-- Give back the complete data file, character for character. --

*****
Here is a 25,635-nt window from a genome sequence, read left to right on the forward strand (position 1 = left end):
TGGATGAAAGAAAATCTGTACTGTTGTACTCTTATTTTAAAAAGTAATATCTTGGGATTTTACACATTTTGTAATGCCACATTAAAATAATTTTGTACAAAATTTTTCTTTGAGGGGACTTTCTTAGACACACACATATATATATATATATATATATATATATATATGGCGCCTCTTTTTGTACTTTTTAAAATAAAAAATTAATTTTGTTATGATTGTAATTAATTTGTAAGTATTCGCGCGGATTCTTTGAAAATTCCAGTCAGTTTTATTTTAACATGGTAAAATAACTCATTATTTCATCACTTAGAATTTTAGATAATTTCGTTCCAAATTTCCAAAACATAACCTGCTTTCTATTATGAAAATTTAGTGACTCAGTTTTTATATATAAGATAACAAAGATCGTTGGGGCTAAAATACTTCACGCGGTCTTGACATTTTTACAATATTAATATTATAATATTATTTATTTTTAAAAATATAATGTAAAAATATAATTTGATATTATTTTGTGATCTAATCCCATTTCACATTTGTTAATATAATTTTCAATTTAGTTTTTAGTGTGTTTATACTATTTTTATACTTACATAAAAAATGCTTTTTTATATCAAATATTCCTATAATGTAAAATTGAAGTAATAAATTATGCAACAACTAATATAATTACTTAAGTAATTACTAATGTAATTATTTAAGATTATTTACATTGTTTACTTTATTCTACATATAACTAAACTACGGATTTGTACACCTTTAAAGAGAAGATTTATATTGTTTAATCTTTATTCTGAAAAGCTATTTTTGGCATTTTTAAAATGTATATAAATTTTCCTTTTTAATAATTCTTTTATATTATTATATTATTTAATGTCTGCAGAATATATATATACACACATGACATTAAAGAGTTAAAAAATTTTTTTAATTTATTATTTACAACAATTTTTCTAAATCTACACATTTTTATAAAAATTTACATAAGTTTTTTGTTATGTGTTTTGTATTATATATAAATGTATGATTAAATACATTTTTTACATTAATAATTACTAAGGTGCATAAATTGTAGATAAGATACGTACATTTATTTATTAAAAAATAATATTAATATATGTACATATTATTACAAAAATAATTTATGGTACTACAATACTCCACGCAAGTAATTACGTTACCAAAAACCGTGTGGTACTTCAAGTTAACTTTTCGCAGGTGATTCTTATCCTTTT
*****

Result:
Here is a 25,635-nt window from a genome sequence, read left to right on the forward strand (position 1 = left end):
TGGATGAAAGAAAATCTGTACTGTTGTACTCTTATTTTAAAAAGTAATATCTTGGGATTTTACACATTTTGTAATGCCACATTAAAATAATTTTGTACAAAATTTTTCTTTGAGGGGACTTTCTTAGACACACACATATATATATATATATATATATATATATATATGGCGCCTCTTTTTGTACTTTTTAAAATAAAAAATTAATTTTGTTATGATTGTAATTAATTTGTAAGTATTCGCGCGGATTCTTTGAAAATTCCAGTCAGTTTTATTTTAACATGGTAAAATAACTCATTATTTCATCACTTAGAATTTTAGATAATTTCGTTCCAAATTTCCAAAACATAACCTGCTTTCTATTATGAAAATTTAGTGACTCAGTTTTTATATATAAGATAACAAAGATCGTTGGGGCTAAAATACTTCACGCGGTCTTGACATTTTTACAATATTAATATTATAATATTATTTATTTTTAAAAATATAATGTAAAAATATAATTTGATATTATTTTGTGATCTAATCCCATTTCACATTTGTTAATATAATTTTCAATTTAGTTTTTAGTGTGTTTATACTATTTTTATACTTACATAAAAAATGCTTTTTTATATCAAATATTCCTATAATGTAAAATTGAAGTAATAAATTATGCAACAACTAATATAATTACTTAAGTAATTACTAATGTAATTATTTAAGATTATTTACATTGTTTACTTTATTCTACATATAACTAAACTACGGATTTGTACACCTTTAAAGAGAAGATTTATATTGTTTAATCTTTATTCTGAAAAGCTATTTTTGGCATTTTTAAAATGTATATAAATTTTCCTTTTTAATAATTCTTTTATATTATTATATTATTTAATGTCTGCAGAATATATATATACACACATGACATTAAAGAGTTAAAAAATTTTTTTAATTTATTATTTACAACAATTTTTCTAAATCTACACATTTTTATAAAAATTTACATAAGTTTTTTGTTATGTGTTTTGTATTATATATAAATGTATGATTAAATACATTTTTTACATTAATAATTACTAAGGTGCATAAATTGTAGATAAGATACGTACATTTATTTATTAAAAAATAATATTAATATATGTACATATTATTACAAAAATAATTTATGGTACTACAATACTCCACGCAAGTAATTACGTTACCAAAAACCGTGTGGTACTTCAAGTTAACTTTTCGCAGGTGATTCTTATCCTTTT